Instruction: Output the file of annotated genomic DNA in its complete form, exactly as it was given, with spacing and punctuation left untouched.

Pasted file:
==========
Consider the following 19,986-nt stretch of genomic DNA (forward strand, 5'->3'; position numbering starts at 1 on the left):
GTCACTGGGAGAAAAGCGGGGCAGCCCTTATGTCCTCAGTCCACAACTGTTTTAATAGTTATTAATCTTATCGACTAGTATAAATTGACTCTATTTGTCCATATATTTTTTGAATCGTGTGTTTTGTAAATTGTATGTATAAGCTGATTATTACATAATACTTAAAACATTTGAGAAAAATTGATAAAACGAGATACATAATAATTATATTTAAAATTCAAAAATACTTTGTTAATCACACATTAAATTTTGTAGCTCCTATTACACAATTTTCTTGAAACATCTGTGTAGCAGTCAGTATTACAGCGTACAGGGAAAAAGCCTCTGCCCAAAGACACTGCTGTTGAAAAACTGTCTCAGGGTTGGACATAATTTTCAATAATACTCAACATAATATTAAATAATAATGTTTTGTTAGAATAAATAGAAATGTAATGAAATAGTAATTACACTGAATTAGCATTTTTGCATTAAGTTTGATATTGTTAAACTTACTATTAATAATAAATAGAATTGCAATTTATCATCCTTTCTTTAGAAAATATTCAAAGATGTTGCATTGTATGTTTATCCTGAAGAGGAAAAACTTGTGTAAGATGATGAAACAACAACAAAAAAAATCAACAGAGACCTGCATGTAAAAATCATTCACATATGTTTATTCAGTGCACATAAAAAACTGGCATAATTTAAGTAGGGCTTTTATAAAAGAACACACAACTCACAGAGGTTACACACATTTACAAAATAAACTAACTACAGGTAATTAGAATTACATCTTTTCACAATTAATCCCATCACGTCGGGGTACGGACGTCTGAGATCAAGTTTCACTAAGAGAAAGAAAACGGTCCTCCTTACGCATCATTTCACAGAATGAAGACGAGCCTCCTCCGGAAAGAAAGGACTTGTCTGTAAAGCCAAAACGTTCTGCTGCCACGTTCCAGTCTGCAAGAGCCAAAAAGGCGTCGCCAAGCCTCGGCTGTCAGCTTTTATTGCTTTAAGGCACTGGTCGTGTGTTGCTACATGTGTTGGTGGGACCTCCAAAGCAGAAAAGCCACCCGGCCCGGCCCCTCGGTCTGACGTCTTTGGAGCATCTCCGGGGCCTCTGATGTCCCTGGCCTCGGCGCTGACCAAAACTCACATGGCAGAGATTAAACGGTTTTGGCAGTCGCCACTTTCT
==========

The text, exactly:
Consider the following 19,986-nt stretch of genomic DNA (forward strand, 5'->3'; position numbering starts at 1 on the left):
GTCACTGGGAGAAAAGCGGGGCAGCCCTTATGTCCTCAGTCCACAACTGTTTTAATAGTTATTAATCTTATCGACTAGTATAAATTGACTCTATTTGTCCATATATTTTTTGAATCGTGTGTTTTGTAAATTGTATGTATAAGCTGATTATTACATAATACTTAAAACATTTGAGAAAAATTGATAAAACGAGATACATAATAATTATATTTAAAATTCAAAAATACTTTGTTAATCACACATTAAATTTTGTAGCTCCTATTACACAATTTTCTTGAAACATCTGTGTAGCAGTCAGTATTACAGCGTACAGGGAAAAAGCCTCTGCCCAAAGACACTGCTGTTGAAAAACTGTCTCAGGGTTGGACATAATTTTCAATAATACTCAACATAATATTAAATAATAATGTTTTGTTAGAATAAATAGAAATGTAATGAAATAGTAATTACACTGAATTAGCATTTTTGCATTAAGTTTGATATTGTTAAACTTACTATTAATAATAAATAGAATTGCAATTTATCATCCTTTCTTTAGAAAATATTCAAAGATGTTGCATTGTATGTTTATCCTGAAGAGGAAAAACTTGTGTAAGATGATGAAACAACAACAAAAAAAATCAACAGAGACCTGCATGTAAAAATCATTCACATATGTTTATTCAGTGCACATAAAAAACTGGCATAATTTAAGTAGGGCTTTTATAAAAGAACACACAACTCACAGAGGTTACACACATTTACAAAATAAACTAACTACAGGTAATTAGAATTACATCTTTTCACAATTAATCCCATCACGTCGGGGTACGGACGTCTGAGATCAAGTTTCACTAAGAGAAAGAAAACGGTCCTCCTTACGCATCATTTCACAGAATGAAGACGAGCCTCCTCCGGAAAGAAAGGACTTGTCTGTAAAGCCAAAACGTTCTGCTGCCACGTTCCAGTCTGCAAGAGCCAAAAAGGCGTCGCCAAGCCTCGGCTGTCAGCTTTTATTGCTTTAAGGCACTGGTCGTGTGTTGCTACATGTGTTGGTGGGACCTCCAAAGCAGAAAAGCCACCCGGCCCGGCCCCTCGGTCTGACGTCTTTGGAGCATCTCCGGGGCCTCTGATGTCCCTGGCCTCGGCGCTGACCAAAACTCACATGGCAGAGATTAAACGGTTTTGGCAGTCGCCACTTTCT